Volume 48, Number 190, July-September 2017

Problemas del Desarrollo dedicates this issue of the journal to the
memory of the master Octavio Rodríguez, renowned Uruguayan economist
and member of the Advisory Commission; a prestigious intellectual and
contributor to this publication.

He also authored La Teoría del Subdesarrollo de la Cepal,
El estructuralismo latinoamericano and founded the
Celso Furtado Euro-Latin American Development Studies
. He leaves behind an immense legacy in the
social sciences.



revista164From protectionism to globalism and neoliberalism to financialization, it is these economic, political, and social processes that have shaped the prevailing language populating the documents released by international bodies and academia, seeping into public policy approaches, both theoretically and methodologically, and the lives of people around the world, bringing new levels of austerity and high profitability.

The structural change that economies have undergone in the post-war era and in the lead-up to the Great Crisis reflects the transformation of productive, commercial, and financial circuits in the midst of unprecedented internationalization. Countries have experienced rapid integration, upending the established social order. Accelerated robotization and new forms of employment via technological innovation are spurring theoretical debates against the backdrop of an economic cycle marked by stagflation, demanding alternative economic policies.

The desire for permanence and togetherness, whose paradigm is equity, equality, and development, has been expressed through social movements and rising engagement from citizen organizations. One clear example is seen in Latin America, which has consistently voted in governments friendly to public spending since the beginning of the twenty-first century. The spread of democratic governments with a parliamentary tradition is now coming up for debate with the rebirth of populism and protests against globalization, a rebirth, it bears mentioning, with the backing of society.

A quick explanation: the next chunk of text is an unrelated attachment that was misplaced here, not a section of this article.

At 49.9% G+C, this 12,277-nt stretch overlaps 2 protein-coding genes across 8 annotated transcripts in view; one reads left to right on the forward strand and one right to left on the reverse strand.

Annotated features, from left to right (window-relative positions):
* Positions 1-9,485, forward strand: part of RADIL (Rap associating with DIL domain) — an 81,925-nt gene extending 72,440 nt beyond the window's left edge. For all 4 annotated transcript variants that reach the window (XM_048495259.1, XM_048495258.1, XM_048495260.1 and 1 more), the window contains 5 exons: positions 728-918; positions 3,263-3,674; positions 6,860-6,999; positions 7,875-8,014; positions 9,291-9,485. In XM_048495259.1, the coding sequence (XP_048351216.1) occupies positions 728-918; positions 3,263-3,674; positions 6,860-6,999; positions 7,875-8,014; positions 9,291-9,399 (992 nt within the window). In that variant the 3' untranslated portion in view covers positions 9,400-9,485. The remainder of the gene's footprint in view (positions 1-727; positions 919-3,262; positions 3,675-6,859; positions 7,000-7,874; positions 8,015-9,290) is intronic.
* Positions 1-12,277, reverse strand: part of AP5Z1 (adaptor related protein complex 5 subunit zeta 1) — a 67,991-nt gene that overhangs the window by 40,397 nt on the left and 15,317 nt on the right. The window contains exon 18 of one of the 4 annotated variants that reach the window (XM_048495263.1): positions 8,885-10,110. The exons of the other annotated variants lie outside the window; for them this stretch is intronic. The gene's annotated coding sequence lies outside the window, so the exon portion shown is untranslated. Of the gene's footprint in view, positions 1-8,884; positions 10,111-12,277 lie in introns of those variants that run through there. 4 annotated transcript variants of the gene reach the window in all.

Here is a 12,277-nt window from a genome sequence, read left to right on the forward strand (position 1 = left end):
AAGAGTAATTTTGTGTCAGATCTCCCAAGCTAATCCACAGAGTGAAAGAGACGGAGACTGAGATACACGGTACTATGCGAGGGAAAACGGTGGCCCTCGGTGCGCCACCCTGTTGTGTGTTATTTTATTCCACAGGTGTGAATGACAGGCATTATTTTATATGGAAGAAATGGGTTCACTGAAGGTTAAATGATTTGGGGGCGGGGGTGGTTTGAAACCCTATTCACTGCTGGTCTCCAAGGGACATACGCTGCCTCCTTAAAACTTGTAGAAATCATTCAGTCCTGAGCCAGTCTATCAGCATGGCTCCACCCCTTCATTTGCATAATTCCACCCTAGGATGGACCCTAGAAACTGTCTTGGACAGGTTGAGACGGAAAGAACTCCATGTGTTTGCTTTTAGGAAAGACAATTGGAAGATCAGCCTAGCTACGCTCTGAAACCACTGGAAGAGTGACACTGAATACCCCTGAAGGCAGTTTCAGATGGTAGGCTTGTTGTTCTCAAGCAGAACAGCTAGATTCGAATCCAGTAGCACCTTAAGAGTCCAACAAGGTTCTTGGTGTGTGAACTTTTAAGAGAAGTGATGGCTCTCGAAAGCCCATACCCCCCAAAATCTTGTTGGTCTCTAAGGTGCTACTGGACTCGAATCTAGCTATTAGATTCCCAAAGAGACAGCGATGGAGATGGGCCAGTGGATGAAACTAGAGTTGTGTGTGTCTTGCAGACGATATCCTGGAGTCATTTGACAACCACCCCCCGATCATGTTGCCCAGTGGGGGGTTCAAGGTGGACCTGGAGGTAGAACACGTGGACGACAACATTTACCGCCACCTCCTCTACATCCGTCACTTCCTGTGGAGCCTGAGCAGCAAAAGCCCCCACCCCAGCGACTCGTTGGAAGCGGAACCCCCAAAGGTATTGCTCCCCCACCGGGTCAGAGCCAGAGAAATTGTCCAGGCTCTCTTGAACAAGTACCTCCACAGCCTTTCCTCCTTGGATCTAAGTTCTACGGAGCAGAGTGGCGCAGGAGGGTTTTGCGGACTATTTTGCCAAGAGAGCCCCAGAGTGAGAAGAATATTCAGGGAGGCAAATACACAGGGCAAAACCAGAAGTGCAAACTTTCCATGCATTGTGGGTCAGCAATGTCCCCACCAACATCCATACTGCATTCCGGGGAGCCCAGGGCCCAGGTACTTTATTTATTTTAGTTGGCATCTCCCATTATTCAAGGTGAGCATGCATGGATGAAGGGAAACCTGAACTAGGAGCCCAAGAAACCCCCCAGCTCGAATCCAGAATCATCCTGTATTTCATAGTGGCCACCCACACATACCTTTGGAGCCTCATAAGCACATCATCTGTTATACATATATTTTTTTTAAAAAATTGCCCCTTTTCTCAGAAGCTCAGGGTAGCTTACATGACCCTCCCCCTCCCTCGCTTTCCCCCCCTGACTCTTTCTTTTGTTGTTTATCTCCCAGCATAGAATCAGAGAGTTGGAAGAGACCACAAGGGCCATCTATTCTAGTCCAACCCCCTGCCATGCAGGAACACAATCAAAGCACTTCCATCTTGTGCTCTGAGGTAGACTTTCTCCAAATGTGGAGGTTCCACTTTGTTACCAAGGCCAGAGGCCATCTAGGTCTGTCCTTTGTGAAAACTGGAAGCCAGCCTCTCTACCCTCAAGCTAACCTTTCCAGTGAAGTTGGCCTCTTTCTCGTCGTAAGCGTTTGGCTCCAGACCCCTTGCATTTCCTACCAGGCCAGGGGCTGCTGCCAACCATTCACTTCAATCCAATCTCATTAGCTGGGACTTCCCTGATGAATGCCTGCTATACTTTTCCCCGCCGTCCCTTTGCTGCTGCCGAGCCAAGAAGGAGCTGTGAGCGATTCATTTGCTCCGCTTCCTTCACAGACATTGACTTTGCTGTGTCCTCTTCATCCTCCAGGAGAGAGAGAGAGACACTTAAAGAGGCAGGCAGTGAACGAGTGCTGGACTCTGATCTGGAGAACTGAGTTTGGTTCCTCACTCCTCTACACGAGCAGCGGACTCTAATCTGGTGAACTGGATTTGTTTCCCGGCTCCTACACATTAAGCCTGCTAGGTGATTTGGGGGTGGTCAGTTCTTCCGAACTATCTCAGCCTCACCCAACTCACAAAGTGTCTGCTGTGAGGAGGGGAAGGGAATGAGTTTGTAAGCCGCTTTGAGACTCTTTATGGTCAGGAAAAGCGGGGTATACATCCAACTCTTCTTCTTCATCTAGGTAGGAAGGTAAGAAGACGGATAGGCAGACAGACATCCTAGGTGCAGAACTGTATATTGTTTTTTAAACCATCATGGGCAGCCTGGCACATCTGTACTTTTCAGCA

Mexico is looking to its Latin American brethren, feeling nostalgia for the "old neighborhood," but the economy is non-ergodic, making it hard to turn back the clock. Mexico has lost its leadership in Latin America, the consequence of standing on the side of North America.

With the resurgence of nationalism and regionalism in the face of the global village, movements fighting exclusion, homophobia, and xenophobia, as well as the rights fought for by feminist movements, are now coming under fire; social violence is on the rise and the parallel economy of corruption and drug trafficking is proliferating. Public policy has proven helpless when it comes to finding proposals to deal with the global economic and financial Great Crisis.

The global order has been shaken up. Job protection, good wages, quality of life, and better income distribution are democracy's waving flag. Globalization and trade liberalization have helped certain sectors of the population, while sidelining others. Strategic industrial and financial corporate partnerships have permeated and altered the traditional patterns of division of labor at the global scale. Forms of work are evolving in the maelstrom of a technology revolution where money-credit and development finance play a fundamental role.

Mexico, whose economic model has gambled primarily on integration with the United States of America and Canada, as seen in the North American Free Trade Agreement (NAFTA), has lost its sense of belonging to the rest of Latin America, rooted in the deepening of productive circuits that favor exports and imports from the region. The stakeholders at large agro-industrial companies in Mexico's neighbor to the north have benefited the most, with more than 98% of the corn Mexicans eat as the basis of their diet imported. For its part, the exodus of the automotive industry from Detroit turned scores of industrial areas into empty ghost towns when it relocated in large part to Mexico. The winners and losers are the core groups challenging NAFTA today.

Going back to the "old neighborhood" is one option. Looking for fresh markets or joining the new global axis of large Chinese consortiums could be another. The way out, undoubtedly, will require returning to a path of growth predicated on a qualified labor force and market, doing away with poverty, and promoting the strengths of a country rich in traditions and a culture that transcends humanity's values.